Oregon recently enacted the Workplace Protection Act (WPA) to restrict the use of nondisclosure agreements in circumstances alleging employment discrimination and mandating the employers adopt written anti-discrimination policies. The WPA also increases the statute of limitations for discrimination claims from one year to five years, which highlights the need for effective workplace policies and practices.

NONDISCLOSURE PROVISIONS

The WPA creates a new unlawful employment practice. An employer is prohibited from entering into a nondisclosure or nondisparagement agreement (NDA) with an employee or prospective employee containing provisions that prevent an employee from disclosing unlawful employment discrimination: (1) between employees; (2) between an employer and employee in the workplace or at off-site work-related events coordinated by the employer; or (3) between an employer and employee off-site. This prohibition extends to any agreement entered into as a condition of employment, continued employment, compensation, promotion, or the receipt of benefits.

Under existing Oregon law, “discrimination” means discrimination based on race, color, religion, sex, sexual orientation, national origin, marital status, age (if over 18), expunged juvenile record, service in a uniformed service, or disability. The WPA further states that unwanted conduct of a sexual nature inflicted upon a person or compelled through force or intimidation constitutes unlawful employment discrimination that an employee may not be prohibited from disclosing in a NDA.

The WPA provides two exceptions for employers wishing to enter into a NDA having the effect of preventing an employee from disclosing unlawful employment discrimination. First, an employer may enter into a NDA if an employee claiming to be aggrieved by employment discrimination requests it as part of a settlement, separation, or severance agreement, provided the employee has seven days to revoke the agreement. Second, an employer may enter into a NDA with an employee whom the employer determines has engaged in employment discrimination. The employer may include a no-rehire provision in a settlement, separation, or severance agreement under the same circumstances

These provisions become effective on October 1, 2020.

VOIDING AGREEMENTS

The WPA permits an employer to void an existing agreement with an employee who has authority to hire and fire employees or the discretion to exercise control over employees (i.e., a supervisor) that requires severance or separation payments. An employer may void that agreement if, after conducting a good faith investigation, it determines (1) the employee violated the nondiscrimination law or the employer’s nondiscrimination policy Act, and (2) the violation was a substantial contributing factor in causing the separation from employment. This provision becomes effective on October 1, 2020.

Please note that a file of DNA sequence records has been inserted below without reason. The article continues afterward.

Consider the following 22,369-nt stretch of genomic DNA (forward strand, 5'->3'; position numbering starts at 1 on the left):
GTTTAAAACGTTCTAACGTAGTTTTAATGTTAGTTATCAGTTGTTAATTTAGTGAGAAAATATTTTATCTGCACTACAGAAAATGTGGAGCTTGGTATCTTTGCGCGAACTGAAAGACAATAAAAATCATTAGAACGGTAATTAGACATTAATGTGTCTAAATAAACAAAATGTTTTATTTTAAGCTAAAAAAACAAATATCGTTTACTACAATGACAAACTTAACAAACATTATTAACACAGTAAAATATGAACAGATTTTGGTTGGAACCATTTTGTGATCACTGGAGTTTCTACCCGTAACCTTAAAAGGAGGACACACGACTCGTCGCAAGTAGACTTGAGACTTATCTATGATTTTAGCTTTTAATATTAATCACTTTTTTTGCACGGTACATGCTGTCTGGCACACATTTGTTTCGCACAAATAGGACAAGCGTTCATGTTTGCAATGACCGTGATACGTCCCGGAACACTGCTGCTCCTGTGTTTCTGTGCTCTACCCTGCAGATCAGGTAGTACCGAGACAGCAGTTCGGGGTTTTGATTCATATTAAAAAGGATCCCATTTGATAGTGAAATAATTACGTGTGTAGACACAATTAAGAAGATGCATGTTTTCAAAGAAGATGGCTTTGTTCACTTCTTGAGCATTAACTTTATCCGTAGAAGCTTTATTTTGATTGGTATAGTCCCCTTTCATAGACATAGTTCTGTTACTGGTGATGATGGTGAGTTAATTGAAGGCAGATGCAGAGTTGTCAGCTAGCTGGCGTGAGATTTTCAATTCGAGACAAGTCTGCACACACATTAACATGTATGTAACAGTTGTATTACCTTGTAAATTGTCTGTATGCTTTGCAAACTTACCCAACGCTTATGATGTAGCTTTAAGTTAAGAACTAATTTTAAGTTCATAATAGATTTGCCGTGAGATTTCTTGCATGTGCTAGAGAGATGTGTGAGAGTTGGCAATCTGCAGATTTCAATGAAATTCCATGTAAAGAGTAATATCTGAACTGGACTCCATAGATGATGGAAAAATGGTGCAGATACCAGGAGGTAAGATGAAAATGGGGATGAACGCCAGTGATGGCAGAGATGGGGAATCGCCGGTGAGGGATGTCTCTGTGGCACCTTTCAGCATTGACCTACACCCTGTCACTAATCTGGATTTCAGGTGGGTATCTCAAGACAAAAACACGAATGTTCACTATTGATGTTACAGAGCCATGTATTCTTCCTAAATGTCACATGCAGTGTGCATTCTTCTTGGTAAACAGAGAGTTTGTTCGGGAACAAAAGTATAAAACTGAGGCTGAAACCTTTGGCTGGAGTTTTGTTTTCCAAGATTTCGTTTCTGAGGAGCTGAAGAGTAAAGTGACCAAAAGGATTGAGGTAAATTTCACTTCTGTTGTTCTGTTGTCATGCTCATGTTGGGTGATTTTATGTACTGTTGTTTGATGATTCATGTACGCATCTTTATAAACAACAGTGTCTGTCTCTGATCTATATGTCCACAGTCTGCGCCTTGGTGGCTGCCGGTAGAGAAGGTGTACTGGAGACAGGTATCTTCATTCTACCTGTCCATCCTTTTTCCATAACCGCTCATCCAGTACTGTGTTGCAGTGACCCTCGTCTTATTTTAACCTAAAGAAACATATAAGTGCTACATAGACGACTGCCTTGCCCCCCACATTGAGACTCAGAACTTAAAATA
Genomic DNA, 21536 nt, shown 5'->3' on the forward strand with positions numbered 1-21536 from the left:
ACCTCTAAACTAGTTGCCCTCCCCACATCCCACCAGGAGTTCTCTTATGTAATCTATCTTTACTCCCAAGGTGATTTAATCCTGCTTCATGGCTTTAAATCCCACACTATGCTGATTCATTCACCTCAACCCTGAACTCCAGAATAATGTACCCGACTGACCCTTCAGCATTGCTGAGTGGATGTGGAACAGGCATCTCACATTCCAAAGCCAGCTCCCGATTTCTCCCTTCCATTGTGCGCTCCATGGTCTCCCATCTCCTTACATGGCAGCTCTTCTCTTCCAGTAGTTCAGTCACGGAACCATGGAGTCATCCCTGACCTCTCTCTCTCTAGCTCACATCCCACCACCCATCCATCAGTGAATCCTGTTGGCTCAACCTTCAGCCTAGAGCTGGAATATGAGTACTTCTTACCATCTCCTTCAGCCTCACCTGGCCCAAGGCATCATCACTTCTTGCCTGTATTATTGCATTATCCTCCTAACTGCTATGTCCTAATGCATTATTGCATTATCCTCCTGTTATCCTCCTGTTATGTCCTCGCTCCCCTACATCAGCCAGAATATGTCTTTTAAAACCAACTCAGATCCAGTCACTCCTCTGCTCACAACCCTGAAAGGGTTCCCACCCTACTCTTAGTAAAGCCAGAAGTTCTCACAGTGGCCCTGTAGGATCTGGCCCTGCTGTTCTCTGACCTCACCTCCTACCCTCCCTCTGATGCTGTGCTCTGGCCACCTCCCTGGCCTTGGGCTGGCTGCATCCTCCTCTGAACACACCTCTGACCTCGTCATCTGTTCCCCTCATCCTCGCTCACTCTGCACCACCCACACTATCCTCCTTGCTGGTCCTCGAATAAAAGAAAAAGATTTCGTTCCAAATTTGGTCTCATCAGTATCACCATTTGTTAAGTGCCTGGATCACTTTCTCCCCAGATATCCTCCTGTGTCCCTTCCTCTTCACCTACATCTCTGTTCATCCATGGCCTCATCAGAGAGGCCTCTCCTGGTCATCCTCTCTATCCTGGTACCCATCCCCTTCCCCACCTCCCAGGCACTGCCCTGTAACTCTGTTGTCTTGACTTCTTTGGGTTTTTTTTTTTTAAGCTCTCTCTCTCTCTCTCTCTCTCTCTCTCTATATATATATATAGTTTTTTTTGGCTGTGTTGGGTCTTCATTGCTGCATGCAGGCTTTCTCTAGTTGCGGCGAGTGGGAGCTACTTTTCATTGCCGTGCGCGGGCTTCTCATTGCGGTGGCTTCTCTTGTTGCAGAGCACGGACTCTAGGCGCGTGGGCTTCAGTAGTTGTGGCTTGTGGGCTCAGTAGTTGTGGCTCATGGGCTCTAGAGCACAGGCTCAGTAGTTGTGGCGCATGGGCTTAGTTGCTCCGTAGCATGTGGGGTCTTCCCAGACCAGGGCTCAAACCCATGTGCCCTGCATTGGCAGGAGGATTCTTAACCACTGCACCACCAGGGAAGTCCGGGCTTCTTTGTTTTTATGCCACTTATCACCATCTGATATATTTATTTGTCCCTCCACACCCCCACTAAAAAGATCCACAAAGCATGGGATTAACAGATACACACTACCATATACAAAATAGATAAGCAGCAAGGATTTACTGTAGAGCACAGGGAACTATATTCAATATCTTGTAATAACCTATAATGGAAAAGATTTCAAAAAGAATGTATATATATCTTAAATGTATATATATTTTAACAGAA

ENFORCEMENT

For claims of unlawful discrimination, the WPA extends the statute of limitations to five years (currently one year) after the occurrence of the alleged unlawful practice. This applies to conduct occurring on or after the 91st day following the date the current legislative session ends. For claims regarding a NDA, the WPA requires a complaint be filed no later than five years after the occurrence of the alleged unlawful employment practice and applies to conduct occurring on or after October 1, 2020.

NONDISCRIMINATION POLICY

The WPA requires that every employer adopt a written policy containing procedures and practices for the reduction and prevention of unlawful employment discrimination. This provision becomes effective on the 91st day after the current legislative session ends. The state’s Bureau of Labor and Industries will make available model procedures or policies that employers may use as guidance to establish the policy. At a minimum, the policy must:

  • Provide a process for an employee to report prohibited conduct;
  • Identify the individual designated by the employer who is responsible for receiving reports of prohibited conduct, including an individual designated as an alternate to receive such reports;
  • Include the statute of limitations period applicable to an employee’s right of action for alleging unlawful conduct;
  • Include a statement that an employer may not require or coerce an employee to enter into a nondisclosure or nondisparagement agreement, including a description of the meaning of those terms;
  • Include an explanation that an employee claiming to be aggrieved by unlawful employment discrimination may voluntarily request to enter into a NDA, including a statement that explains that the employee has at least seven days to revoke the agreement; and
  • Include a statement that advises employers and employees to document any incidents involving unlawful employment discrimination.

CONCLUSION

Employers should review and revise their current policies and practices to conform to the WPA’s new requirements (including the state’s model nondiscrimination policy once it’s available). Contact your Vorys lawyer if you have questions about nondisclosure provisions or harassment/anti-discrimination policies and training.